It makes me think of my own grandfather who escaped a Jim Crow state looking for a better life in Kansas City, Missouri. He’d settled there after returning from a world war in which he had fought against fascists and Nazis when, effectively, he did not have the right to vote in his home state of Oklahoma. He’d been filled with optimism – at least this is what I’ve been told – but he discovered that crossing the Mason-Dixon Line was no panacea. He, along with Mrs. Obama’s grandfathers, discovered that moving to the North was no guarantee of equality. 

Mrs. Obama is quite cleareyed about this. She writes, “I felt a little bound and a little provoked by the legacy of my two grandfathers, proud Black men who had worked hard and taken good care of their families but whose lives had been circumscribed by fear – often tangible and legitimate fear – and whose worlds were narrowed as a result.”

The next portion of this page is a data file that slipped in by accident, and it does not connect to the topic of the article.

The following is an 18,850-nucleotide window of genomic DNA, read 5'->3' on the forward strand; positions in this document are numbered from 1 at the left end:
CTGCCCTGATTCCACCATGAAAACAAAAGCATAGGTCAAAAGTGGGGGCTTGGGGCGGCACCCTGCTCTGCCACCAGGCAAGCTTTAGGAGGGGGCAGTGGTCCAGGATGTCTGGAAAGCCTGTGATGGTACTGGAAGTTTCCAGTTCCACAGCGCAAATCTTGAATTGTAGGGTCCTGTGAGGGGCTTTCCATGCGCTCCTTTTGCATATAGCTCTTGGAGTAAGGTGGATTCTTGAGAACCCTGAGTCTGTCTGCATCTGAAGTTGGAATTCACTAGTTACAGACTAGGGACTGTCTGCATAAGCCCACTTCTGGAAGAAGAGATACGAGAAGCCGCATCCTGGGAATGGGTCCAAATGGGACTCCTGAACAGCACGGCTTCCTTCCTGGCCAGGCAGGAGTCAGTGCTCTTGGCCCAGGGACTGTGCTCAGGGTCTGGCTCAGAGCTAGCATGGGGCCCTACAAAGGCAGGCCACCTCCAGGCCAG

My grandfather, like hers, only felt safe when he was cocooned within his community, his church, his beloved family. Being in the wrong neighborhood could get a Black man in serious trouble. (Unfortunately, that is just as true now as it was then.) Mrs. Obama tells of the day when Dandy gave her a ride to a doctor’s appointment when she was a teenager, because her mother was at work. He picked her up “dressed up for an outing and full of the same bluster and pride he always had when we visited him at his apartment. It wasn’t until we started driving toward downtown that I noticed his clenched jaw and tight grip on the steering wheel,” she writes. 

As young as she was, she realized that her grandfather was frightened – petrified really – of being on an unfamiliar mission in an unknown part of town.